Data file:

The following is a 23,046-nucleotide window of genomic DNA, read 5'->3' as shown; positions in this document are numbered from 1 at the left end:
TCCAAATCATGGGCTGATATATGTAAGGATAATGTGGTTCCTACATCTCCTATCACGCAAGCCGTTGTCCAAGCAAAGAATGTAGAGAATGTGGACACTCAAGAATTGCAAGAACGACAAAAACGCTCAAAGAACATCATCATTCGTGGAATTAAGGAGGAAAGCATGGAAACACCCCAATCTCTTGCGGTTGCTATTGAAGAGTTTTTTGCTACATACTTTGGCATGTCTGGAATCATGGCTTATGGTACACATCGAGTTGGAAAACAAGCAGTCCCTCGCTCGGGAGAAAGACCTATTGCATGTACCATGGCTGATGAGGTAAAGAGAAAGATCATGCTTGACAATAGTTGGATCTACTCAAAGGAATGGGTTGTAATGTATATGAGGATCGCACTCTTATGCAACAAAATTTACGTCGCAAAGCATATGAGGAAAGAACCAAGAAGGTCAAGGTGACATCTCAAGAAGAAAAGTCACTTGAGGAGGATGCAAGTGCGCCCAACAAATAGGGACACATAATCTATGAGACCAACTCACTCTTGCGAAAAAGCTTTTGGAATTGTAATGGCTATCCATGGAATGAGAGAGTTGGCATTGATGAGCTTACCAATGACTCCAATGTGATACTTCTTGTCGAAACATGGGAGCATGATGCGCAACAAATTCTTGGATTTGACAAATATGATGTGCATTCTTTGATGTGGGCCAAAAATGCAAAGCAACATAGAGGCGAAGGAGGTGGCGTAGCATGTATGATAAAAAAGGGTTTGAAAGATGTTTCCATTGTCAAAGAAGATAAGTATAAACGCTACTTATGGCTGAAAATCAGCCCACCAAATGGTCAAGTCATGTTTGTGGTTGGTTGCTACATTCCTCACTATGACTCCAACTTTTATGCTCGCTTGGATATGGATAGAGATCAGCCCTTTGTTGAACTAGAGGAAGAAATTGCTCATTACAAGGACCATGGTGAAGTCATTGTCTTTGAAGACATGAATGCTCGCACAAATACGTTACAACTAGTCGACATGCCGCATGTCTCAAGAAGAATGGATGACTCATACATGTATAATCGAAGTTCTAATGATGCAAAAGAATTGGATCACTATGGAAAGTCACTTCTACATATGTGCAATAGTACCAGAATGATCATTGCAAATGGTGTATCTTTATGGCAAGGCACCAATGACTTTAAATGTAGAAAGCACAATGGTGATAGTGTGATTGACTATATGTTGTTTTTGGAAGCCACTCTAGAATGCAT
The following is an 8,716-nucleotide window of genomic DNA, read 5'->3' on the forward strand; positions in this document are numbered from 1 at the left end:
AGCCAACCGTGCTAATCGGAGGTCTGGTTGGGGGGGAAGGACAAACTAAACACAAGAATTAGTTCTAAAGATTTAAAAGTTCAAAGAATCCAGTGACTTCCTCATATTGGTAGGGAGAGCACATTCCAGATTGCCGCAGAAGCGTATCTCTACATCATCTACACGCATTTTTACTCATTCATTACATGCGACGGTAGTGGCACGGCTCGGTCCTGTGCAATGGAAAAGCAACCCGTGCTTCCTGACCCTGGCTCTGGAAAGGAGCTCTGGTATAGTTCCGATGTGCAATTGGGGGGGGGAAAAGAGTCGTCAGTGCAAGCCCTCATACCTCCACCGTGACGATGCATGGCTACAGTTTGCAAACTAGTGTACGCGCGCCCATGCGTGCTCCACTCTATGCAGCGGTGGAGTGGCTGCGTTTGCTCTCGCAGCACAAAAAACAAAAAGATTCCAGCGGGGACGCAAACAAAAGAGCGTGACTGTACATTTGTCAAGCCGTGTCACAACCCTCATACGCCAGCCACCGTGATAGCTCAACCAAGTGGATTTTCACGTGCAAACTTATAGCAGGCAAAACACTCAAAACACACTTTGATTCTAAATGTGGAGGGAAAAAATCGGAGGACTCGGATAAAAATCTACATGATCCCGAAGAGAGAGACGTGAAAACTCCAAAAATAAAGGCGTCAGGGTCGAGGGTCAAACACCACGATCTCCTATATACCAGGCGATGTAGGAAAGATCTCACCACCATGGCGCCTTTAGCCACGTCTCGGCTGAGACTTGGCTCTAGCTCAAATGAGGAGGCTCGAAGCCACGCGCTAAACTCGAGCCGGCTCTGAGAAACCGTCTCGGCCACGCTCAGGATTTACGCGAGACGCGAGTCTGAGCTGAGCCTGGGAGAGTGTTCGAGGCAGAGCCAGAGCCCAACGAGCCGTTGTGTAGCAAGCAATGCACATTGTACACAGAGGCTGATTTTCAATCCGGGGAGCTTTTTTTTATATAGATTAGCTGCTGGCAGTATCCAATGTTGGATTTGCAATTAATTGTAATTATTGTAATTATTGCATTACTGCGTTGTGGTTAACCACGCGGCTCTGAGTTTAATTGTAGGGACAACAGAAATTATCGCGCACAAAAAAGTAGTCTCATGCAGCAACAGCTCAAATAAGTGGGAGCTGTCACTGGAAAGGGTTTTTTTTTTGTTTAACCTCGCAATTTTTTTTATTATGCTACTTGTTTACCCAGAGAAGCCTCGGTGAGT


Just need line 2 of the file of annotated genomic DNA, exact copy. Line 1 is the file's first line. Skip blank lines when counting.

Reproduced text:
TCCAAATCATGGGCTGATATATGTAAGGATAATGTGGTTCCTACATCTCCTATCACGCAAGCCGTTGTCCAAGCAAAGAATGTAGAGAATGTGGACACTCAAGAATTGCAAGAACGACAAAAACGCTCAAAGAACATCATCATTCGTGGAATTAAGGAGGAAAGCATGGAAACACCCCAATCTCTTGCGGTTGCTATTGAAGAGTTTTTTGCTACATACTTTGGCATGTCTGGAATCATGGCTTATGGTACACATCGAGTTGGAAAACAAGCAGTCCCTCGCTCGGGAGAAAGACCTATTGCATGTACCATGGCTGATGAGGTAAAGAGAAAGATCATGCTTGACAATAGTTGGATCTACTCAAAGGAATGGGTTGTAATGTATATGAGGATCGCACTCTTATGCAACAAAATTTACGTCGCAAAGCATATGAGGAAAGAACCAAGAAGGTCAAGGTGACATCTCAAGAAGAAAAGTCACTTGAGGAGGATGCAAGTGCGCCCAACAAATAGGGACACATAATCTATGAGACCAACTCACTCTTGCGAAAAAGCTTTTGGAATTGTAATGGCTATCCATGGAATGAGAGAGTTGGCATTGATGAGCTTACCAATGACTCCAATGTGATACTTCTTGTCGAAACATGGGAGCATGATGCGCAACAAATTCTTGGATTTGACAAATATGATGTGCATTCTTTGATGTGGGCCAAAAATGCAAAGCAACATAGAGGCGAAGGAGGTGGCGTAGCATGTATGATAAAAAAGGGTTTGAAAGATGTTTCCATTGTCAAAGAAGATAAGTATAAACGCTACTTATGGCTGAAAATCAGCCCACCAAATGGTCAAGTCATGTTTGTGGTTGGTTGCTACATTCCTCACTATGACTCCAACTTTTATGCTCGCTTGGATATGGATAGAGATCAGCCCTTTGTTGAACTAGAGGAAGAAATTGCTCATTACAAGGACCATGGTGAAGTCATTGTCTTTGAAGACATGAATGCTCGCACAAATACGTTACAACTAGTCGACATGCCGCATGTCTCAAGAAGAATGGATGACTCATACATGTATAATCGAAGTTCTAATGATGCAAAAGAATTGGATCACTATGGAAAGTCACTTCTACATATGTGCAATAGTACCAGAATGATCATTGCAAATGGTGTATCTTTATGGCAAGGCACCAATGACTTTAAATGTAGAAAGCACAATGGTGATAGTGTGATTGACTATATGTTGTTTTTGGAAGCCACTCTAGAATGCAT